Speeding truck rolls twice in HudsonOct 2, 2019 Clair McFarland, Staff Writer
Injuries and an arrest resulted from a one-vehicle rollover that took place at about 1:45 p.m. Tuesday in Hudson.
Eyewitness Harry Miller of Lander said the driver of a white Dodge pickup involved - later identified as 58-year-old Michael Lynch - entered Hudson southbound on Wyoming Highway 789 at a "high rate of speed."
Miller told law enforcement Lynch was driving about 50-60 miles per hour.
Lynch then attempted to navigate the concrete-guarded curve on the south side of town but instead left the road on the inner side of the curve, hit the steep shoulder and rolled twice, crashing through a wooden fence and into a resident's yard.
The male passenger was ejected, according to multiple reports.
Miller said the passenger "got thrown" as high as a nearby tree, behind which the truck eventually came to rest.
The passenger was transported by ambulance to receive medical care, but witnesses said he was "stable."
Wyoming Highway Patrol Lt. Travis Hauser later said that the passenger may have suffered a broken back, but the situation was not "life threatening."
Agents from the Fremont County Sheriff's Office and the Wyoming Highway Patrol interviewed Lynch, who was able to walk with assistance, before placing him in an ambulance.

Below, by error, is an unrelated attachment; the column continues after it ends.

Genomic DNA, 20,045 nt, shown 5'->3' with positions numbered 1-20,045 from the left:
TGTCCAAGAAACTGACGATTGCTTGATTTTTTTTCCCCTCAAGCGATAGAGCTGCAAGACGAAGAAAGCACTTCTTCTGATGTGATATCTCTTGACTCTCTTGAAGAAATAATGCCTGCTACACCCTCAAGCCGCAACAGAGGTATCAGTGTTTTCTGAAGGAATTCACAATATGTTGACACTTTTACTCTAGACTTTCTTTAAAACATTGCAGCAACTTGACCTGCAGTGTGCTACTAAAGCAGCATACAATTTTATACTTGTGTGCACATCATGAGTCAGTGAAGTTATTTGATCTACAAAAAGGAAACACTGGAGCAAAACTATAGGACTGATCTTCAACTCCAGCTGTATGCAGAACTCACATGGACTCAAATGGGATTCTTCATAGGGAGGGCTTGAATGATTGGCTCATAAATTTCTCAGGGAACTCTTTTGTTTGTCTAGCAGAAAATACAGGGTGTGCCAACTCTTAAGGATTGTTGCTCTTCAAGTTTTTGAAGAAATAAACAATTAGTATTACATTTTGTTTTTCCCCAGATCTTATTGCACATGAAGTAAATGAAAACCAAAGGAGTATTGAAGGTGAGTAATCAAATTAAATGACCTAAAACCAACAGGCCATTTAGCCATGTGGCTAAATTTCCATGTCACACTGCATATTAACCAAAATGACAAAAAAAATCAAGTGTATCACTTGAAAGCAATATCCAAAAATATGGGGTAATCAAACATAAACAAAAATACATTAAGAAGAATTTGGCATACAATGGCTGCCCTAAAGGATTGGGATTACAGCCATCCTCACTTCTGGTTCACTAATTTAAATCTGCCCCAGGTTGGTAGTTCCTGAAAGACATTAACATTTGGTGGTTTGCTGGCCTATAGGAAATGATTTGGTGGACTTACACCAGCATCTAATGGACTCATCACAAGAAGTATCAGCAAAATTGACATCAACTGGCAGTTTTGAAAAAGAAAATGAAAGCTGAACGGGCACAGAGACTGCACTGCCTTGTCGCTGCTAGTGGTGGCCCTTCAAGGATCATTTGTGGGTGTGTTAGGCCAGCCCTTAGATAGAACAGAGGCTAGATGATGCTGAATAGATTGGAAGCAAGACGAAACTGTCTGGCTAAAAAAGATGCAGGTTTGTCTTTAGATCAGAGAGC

WHP cited Lynch for not wearing a seatbelt, possession of fewer than three ounces of a plant substance, lane use, open container, and driving while under the influence. He is currently in FCSO custody.
Miller noted that the driver and passenger "couldn't even stand up or anything."
"They're lucky," he said. "At least they're lucky right now - I'm not sure of the final outcome."
Skip Crooks said he came home from work when he was notified that someone had crashed through his fence and into his yard.
He said the incident took him by surprise.
"I always thought our house was on the safe side of the road, like if (drivers) were to slide off the road it'd usually be to that side," he said, gesturing to the concrete rail guarding the outer crescent of the road.
Still, said Crooks, things could have been worse: The truck barely missed landing in a pond on Crooks's property.
"I'm just glad they're OK," he said of the people involved.
Aside from personal injuries to driver and passenger, and damage to the pickup, and to Crooks's property, Hauser said that the truck struck a gas pipe as well.
"We smelled (propane) in one area and ended up calling for the gas company," he said. "I'm assuming they got it fixed."
The gas leak was concerning for officials, who prohibited onlookers from going near the crash site.